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Harthurn Family Crest Products


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Harthurn Family Crest Products




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See Also


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See Also




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Citations


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Citations



  1. ^ Mills, A.D., Dictionary of English Place-Names. Oxford: Oxford University Press, 1991. Print. (ISBN 0-19-869156-4)
  2. ^ Lewis, Samuel, A Topographical Dictionary of England. Institute of Historical Research, 1848, Print.
  3. ^ Lowe, Mark Anthony, Patronymica Britannica, A Dictionary of Family Names of the United Kingdom. London: John Russel Smith, 1860. Print.
  4. ^ Black, George F., The Surnames of Scotland Their Origin, Meaning and History. New York: New York Public Library, 1946. Print. (ISBN 0-87104-172-3)
  5. ^ Bardsley, C.W, A Dictionary of English and Welsh Surnames: With Special American Instances. Wiltshire: Heraldry Today, 1901. Print. (ISBN 0-900455-44-6)

Other References

  1. Marcharn, Frederick George. A Constitutional History of Modern England 1485 to the Present. London: Harper and Brothers, 1960. Print.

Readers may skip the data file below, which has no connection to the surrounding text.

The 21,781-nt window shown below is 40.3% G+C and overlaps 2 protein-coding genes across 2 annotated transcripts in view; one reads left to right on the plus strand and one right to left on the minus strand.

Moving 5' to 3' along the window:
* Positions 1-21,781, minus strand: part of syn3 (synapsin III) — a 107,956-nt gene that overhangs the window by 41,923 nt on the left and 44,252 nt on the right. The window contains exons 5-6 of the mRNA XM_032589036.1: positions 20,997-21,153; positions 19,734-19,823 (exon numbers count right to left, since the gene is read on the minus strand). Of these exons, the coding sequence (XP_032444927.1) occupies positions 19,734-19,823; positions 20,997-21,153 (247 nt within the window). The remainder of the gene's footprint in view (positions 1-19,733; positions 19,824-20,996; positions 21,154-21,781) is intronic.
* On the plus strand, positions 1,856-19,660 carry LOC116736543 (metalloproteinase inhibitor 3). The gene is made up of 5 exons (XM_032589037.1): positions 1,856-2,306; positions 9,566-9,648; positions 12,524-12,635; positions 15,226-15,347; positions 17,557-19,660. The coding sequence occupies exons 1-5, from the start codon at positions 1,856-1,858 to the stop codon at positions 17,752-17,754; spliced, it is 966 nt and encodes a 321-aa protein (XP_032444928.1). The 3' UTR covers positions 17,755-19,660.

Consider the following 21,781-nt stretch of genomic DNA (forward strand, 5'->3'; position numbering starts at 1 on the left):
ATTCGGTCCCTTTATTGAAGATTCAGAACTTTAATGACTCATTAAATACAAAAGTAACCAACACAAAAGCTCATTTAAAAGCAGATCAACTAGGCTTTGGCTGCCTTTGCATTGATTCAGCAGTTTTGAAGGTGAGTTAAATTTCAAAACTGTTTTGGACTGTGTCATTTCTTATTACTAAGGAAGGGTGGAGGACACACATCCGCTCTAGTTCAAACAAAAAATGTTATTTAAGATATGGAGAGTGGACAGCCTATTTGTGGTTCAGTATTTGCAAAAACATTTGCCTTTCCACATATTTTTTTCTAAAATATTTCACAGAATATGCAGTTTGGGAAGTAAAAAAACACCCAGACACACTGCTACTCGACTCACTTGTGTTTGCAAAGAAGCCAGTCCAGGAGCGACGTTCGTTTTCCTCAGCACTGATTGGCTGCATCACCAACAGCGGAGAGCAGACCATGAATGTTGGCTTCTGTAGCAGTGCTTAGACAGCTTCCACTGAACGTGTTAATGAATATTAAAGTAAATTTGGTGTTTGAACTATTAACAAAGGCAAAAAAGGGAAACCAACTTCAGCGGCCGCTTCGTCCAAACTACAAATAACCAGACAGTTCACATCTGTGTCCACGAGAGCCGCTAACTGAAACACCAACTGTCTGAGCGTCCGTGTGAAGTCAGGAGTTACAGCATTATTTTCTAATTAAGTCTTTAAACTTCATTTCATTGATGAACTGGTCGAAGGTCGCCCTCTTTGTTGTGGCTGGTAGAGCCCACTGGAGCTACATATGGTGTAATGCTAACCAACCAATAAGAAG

2. Bardsley, C.W. A Dictionary of English and Welsh Surnames: With Special American Instances. Wiltshire: Heraldry Today, 1901. Print. (ISBN 0-900455-44-6).
  3. Le Patourel, John. The Norman Empire. New York: Oxford University Press, 1976. Print. (ISBN 0-19-822525-3).
  4. Hitching, F.K and S. Hitching. References to English Surnames in 1601-1602. Walton On Thames: 1910. Print. (ISBN 0-8063-0181-3).
  5. Best, Hugh. Debrett's Texas Peerage. New York: Coward-McCann, 1983. Print. (ISBN 069811244X).
  6. Humble, Richard. The Fall of Saxon England. New York: Barnes and Noble, 1975. Print. (ISBN 0-88029-987-8).
  7. Burke, Sir Bernard. General Armory Of England, Scotland, Ireland and Wales. Ramsbury: Heraldry Today. Print.
  8. Elster, Robert J. International Who's Who. London: Europa/Routledge. Print.
  9. The Norman People and Their Existing Descendants in the British Dominions and the United States Of America. Baltimore: Genealogical Publishing, 1975. Print. (ISBN 0-8063-0636-X).
  10. Holt, J.C. Ed. Domesday Studies. Woodbridge: Boydell, 1987. Print. (ISBN 0-85115-477-8).
  11. ...

The Harthurn Family Crest was acquired from the Houseofnames.com archives. The Harthurn Family Crest was drawn according to heraldic standards based on published blazons. We generally include the oldest published family crest once associated with each surname.

This page was last modified on 12 January 2016 at 14:38.